The collection is largely successful, though you could (and in here, I would) argue that each piece is a meditation on death or loss, similar to what you would find in Lynch's most famous book, The Undertaking, which is a more successful book in terms of ambition realised. Here, in the five stories presented, there is a calmness, a reverie, a stillness that is mostly successful, though I did feel as if 'Apparition', the title novella of the collection, felt as if it was two stories joined together to make the length.
The opening story of the collection, 'Catch and Release', however, sets the reader up for what to expect in the collection. Telling the story of a son taking his father's ashes out for one final fishing trip, Lynch guides his reader confidently in the story with a finely detailed sense of words:
And pushing off from the Walhalla landing, in the first light of the first morning of the first October since his father died, with his lame dog Chinook curled in the boat's bow, his father's ashes in a thermos on the front seat, himself easing the oars into the downstream current--the three of them adrift in the Pere Marquette, the forest on either side of which was ablaze with the changes of Michigan's autumn--he thought it was nearly like taking his father fishing again and that the thermos bottle was a perfect camouflage and that he didn't know if such things ought to feel like weeping or like laughter. He loved the damp rotting smell of autumn, the breeze that bore it through the tunnel of the river, the pockets of fog, the marsh and mudbanks, the litter of fallen and falling trees, the unseen traffic in the woods, the distance his drift put between himself and all the other details and duties of ordinary time. He loved the snug hold of the river on his boat, the determination of its current, the certain direction, the quiet.
The structure of the story is simple. While moving from spot to spot in his boat, the son remembers his father and his reactions to his life, most of them largely supportive. The question of what to do with his grief, of how to deal with his loss, is the centre of the story, and Lynch quietly, and assuredly, guides the story much as he would an essay out of one of his other books. In fact, if anyone reads the small collection (and you should, for no matter else is said, it is beautifully written), they should be prepared not for stories where the narrative is the main focus--mostly, things to do not happen, and all conflict and resolution is internal and handled by imagery--but stories that spend their time, much as an essay or poem would, meditating on a loss, or a gain.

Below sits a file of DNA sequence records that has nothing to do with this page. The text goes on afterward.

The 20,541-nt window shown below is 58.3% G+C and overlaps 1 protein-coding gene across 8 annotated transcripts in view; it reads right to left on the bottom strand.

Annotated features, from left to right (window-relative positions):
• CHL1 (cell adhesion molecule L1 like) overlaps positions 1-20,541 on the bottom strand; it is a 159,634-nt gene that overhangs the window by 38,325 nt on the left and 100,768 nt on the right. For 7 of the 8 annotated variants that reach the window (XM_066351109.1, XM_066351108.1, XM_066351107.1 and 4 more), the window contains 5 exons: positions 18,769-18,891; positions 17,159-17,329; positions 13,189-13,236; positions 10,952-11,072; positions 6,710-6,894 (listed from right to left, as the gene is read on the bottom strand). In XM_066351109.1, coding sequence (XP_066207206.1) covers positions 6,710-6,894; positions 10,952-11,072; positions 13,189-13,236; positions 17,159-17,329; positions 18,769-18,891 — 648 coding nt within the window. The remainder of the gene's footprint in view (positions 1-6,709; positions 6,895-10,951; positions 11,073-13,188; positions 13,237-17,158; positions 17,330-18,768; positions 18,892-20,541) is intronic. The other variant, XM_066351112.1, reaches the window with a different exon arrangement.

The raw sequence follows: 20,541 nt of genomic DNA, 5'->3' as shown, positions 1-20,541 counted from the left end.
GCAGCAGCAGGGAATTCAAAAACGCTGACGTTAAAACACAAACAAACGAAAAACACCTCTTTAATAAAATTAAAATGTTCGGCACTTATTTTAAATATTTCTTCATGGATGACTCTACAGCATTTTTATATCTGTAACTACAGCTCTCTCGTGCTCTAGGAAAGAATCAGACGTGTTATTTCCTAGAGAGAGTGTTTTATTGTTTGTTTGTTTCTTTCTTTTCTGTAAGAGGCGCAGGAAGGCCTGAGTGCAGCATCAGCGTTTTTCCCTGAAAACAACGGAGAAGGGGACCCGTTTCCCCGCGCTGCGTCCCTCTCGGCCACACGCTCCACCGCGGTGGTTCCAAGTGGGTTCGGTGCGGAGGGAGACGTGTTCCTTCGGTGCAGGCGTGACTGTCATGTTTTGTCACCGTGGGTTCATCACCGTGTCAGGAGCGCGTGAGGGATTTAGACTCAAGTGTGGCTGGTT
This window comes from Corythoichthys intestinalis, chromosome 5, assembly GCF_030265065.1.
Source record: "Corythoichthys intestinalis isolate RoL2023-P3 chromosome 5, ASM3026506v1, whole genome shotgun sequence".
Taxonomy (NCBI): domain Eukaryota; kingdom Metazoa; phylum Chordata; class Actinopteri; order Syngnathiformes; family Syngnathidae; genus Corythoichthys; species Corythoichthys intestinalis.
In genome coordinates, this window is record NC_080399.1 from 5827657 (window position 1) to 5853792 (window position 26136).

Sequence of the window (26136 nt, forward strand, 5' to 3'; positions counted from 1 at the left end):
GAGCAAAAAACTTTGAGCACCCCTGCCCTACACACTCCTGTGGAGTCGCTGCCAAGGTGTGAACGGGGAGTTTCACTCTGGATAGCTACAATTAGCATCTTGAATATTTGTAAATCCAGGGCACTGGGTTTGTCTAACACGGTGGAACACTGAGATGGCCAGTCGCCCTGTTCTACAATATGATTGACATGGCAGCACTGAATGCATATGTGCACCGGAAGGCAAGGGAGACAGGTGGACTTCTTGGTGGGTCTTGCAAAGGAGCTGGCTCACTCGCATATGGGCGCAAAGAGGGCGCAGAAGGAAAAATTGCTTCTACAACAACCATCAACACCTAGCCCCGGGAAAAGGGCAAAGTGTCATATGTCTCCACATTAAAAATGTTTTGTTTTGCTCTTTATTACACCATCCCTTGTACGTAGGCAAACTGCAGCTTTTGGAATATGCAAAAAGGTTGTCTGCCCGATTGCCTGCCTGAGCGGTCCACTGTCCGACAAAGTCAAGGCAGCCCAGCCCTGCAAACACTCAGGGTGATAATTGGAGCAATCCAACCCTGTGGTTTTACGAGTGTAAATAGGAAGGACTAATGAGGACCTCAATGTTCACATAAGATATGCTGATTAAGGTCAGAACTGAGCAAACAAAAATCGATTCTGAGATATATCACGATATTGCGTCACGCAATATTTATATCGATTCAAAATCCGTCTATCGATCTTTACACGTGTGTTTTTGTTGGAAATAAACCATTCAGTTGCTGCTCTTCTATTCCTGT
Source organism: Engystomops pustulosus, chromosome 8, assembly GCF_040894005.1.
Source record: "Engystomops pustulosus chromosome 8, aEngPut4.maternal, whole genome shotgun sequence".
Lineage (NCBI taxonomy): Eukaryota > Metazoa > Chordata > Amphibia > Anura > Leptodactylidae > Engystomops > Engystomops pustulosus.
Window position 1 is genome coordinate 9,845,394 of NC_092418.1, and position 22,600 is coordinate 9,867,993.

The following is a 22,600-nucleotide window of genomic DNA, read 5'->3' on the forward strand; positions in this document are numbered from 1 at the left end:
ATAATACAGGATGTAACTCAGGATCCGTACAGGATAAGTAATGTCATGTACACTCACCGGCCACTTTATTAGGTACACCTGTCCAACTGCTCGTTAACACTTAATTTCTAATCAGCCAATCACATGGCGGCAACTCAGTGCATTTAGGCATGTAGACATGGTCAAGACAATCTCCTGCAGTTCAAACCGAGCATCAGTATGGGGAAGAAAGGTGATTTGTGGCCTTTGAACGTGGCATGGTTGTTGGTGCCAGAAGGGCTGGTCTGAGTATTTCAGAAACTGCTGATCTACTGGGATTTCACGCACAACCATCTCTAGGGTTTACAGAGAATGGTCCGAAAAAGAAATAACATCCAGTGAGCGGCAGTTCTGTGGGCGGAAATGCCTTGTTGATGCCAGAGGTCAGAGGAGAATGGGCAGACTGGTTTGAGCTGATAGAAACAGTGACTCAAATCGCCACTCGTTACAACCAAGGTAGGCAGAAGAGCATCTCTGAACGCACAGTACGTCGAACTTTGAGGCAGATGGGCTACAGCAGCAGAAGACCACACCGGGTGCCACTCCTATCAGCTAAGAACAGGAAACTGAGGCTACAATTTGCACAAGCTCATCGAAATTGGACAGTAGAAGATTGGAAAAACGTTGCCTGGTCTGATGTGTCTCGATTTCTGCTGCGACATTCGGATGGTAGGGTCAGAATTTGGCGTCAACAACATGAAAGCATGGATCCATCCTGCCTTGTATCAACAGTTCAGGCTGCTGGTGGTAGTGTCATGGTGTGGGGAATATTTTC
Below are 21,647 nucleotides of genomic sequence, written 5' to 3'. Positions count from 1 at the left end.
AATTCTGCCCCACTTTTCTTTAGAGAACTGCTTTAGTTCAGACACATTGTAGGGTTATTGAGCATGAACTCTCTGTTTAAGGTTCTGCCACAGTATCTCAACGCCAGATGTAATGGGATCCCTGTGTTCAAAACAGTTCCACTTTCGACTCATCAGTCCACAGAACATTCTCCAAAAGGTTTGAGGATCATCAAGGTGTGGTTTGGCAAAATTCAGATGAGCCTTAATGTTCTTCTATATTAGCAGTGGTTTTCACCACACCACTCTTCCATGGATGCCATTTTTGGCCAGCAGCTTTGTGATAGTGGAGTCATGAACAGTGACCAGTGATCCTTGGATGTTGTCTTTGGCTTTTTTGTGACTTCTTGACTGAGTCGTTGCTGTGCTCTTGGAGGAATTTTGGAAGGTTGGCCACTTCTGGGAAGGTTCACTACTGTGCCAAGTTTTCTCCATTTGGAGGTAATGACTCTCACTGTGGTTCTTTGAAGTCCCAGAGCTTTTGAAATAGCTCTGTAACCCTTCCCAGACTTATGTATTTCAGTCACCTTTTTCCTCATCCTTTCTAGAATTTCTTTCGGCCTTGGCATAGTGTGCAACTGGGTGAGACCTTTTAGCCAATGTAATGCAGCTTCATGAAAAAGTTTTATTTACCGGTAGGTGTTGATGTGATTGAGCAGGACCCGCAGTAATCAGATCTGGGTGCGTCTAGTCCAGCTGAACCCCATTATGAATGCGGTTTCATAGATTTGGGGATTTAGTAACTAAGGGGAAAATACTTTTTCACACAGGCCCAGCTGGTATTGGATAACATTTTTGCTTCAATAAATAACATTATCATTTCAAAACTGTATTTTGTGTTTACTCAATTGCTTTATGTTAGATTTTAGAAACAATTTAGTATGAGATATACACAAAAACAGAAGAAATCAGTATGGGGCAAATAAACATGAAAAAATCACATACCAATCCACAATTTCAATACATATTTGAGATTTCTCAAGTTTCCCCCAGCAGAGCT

For the most part, Lynch's five stories are exercises in juxtaposition: the living remember the lost and the past is measured against the present and, for all but 'Apparition', the stories deal with the dead. In 'Bloodsport', an undertaker remembers the first time he met a young woman, and how he felt when he went to pick her body up after she was murdered. 'Hunter's Moon' follows an elderly man on his evening walk, and the memories of his three wives and one daughter. In 'Matinee de Septembre' a professor is awoke to desire years after the death of her husband. In each of these, a good portion of the story is given over to back flash, where the dead feature strongly, and the influence on the living is always felt. Lynch uses the device well and when he breaks from that in 'Apparition', he does not break away from it fully: the divorced husband turned successful divorce author spends much of his story narrating how his marriage ended.
In truth, I worried that this was going to be a problem for me, and at the half way mark of the book I had some concern that the similar structure of the stories and the way that Lynch was given to talking about the dead was going to make for a repetitive collection. However, the final two stories, 'Matinee de Septembre' and 'Apparition', which take up over half the book, nicely change the pace despite their similarities, so I reckon Lynch avoids it, though your mileage may vary.
The true joy of this fiction is, like Lynch's essays, a sense of compassion and understand of the human condition quite unlike any other author I've encountered. The stories he has written, in an author without that sense, without the ability to connection to the range of human conditions that he does, would not nearly have been as successful as they were--and in the end, it is Lynch's ability to rise above the simplicity of his fiction in form and concept, to deliver work that connects each time that makes Apparition and Late Fictions worth the time and the cost.
As I was chilling round with this review--pulling my thoughts together, deciding what I'd write--I came across this PBS documentary about Lynch and the family business as a funeral director. It's not too bad, and there's a particularly heartbreaking thread involving a young family and their sick child, which when placed against the death's of the elderly men and women in it, allow you to see what's a life lived, and what is not.